Environmental crews are involved in a major cleanup of a substantial diesel leak at a Metro Transit garage.
The leak has contaminated the groundwater in the Burnside area. The fuel is not in the Dartmouth lake system, but some may have gone into the harbour.
The problem was detected April 9 at a car dealership located one kilometre away on Windmill Road. It was traced back to the garage on May 21.
'It's going to cost a lot. Any major cleanup costs a lot' - Shannon Miedema
The Nova Scotia Environment Department was notified April 17, but the leak wasn't reported to the public.
Crews from AMEC have dug eight recovery wells to vacuum up the fuel. Workers were on the scene Wednesday sopping up fuel.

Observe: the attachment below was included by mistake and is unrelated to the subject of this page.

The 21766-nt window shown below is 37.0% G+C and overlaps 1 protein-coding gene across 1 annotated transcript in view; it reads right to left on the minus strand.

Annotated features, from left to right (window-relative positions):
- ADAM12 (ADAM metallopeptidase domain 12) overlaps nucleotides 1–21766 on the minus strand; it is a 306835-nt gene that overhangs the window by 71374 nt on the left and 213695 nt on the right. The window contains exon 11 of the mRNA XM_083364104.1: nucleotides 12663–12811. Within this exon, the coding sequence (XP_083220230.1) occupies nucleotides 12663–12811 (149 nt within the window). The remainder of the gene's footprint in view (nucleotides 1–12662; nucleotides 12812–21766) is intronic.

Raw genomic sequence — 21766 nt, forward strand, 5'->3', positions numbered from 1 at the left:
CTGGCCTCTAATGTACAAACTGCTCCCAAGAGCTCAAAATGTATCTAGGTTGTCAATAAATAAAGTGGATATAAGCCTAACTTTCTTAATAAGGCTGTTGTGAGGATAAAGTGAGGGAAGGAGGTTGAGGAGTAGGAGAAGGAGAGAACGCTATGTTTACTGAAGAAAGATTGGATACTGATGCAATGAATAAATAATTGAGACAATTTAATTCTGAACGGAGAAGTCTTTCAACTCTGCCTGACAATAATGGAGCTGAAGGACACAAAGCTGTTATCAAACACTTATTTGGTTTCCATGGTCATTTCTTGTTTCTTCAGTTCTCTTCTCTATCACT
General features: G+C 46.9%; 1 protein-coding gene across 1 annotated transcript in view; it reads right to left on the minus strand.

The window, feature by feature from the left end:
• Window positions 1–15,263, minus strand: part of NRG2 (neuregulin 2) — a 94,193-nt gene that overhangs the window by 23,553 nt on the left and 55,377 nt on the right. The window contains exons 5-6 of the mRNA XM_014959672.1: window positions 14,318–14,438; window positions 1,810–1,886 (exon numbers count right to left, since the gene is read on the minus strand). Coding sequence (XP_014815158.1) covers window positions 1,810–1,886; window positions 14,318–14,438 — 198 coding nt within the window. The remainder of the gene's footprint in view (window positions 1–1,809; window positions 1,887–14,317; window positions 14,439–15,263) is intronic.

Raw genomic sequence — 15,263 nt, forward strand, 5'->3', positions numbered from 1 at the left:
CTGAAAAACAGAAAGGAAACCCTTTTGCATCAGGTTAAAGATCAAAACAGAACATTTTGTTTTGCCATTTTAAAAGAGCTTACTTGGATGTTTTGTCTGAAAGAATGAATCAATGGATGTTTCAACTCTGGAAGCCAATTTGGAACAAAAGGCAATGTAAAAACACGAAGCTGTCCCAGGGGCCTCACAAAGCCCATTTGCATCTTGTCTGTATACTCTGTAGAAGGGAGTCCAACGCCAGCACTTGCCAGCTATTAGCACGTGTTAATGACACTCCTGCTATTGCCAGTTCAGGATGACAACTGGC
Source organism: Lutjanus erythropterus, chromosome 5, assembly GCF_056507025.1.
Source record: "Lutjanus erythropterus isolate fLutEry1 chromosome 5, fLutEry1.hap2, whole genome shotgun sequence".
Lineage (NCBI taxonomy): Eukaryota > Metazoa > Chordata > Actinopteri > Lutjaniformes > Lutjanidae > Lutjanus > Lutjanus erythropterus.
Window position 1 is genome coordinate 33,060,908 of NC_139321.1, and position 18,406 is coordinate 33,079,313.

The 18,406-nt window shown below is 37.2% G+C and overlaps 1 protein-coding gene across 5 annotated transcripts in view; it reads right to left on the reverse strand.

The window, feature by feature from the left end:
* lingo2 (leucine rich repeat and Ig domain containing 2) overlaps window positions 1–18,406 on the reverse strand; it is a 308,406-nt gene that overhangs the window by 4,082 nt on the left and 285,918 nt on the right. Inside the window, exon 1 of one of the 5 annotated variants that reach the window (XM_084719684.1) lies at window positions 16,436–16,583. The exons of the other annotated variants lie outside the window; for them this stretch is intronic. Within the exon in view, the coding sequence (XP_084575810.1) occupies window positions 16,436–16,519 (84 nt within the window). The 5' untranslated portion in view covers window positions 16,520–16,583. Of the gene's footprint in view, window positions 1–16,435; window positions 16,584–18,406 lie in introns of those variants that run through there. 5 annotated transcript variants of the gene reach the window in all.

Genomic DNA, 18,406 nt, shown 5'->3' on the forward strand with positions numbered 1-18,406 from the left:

$200,000 and counting
The cleanup has cost about $200,000 already.
Shannon Miedema, an environmental performance officer with HRM, said the fuel was flowing through the ditches and culverts toward the harbour.
“It’s going to cost a lot. Any major cleanup costs a lot. We’ve already spent a lot just to suck up contaminated water and pay to dispose of it,” she said.
Redden Petroleum installed the above-ground storage tanks in 2009, but its tanks are not the problem.
The investigation focuses now on the rest of the fuelling system. It pumps 25,000 litres of diesel into the buses every day.
“We’re looking at the whole system,” she said.
The plume of oil is decreasing with the cleanup efforts, Miedema added.
Metro Transit said it doesn’t know how much was spilled, but said it was a substantial amount. It said there is no immediate threat to the environment, or to human health.
Barriers are now in place to stop the fuel leaking off the site.
“We need to know exactly what caused the release, we need to know the cause of the plume, and we need to figure out our remedial action plan,” Miedema said.
She couldn't estimate how long the cleanup will take, or when they might identify the source of the leak.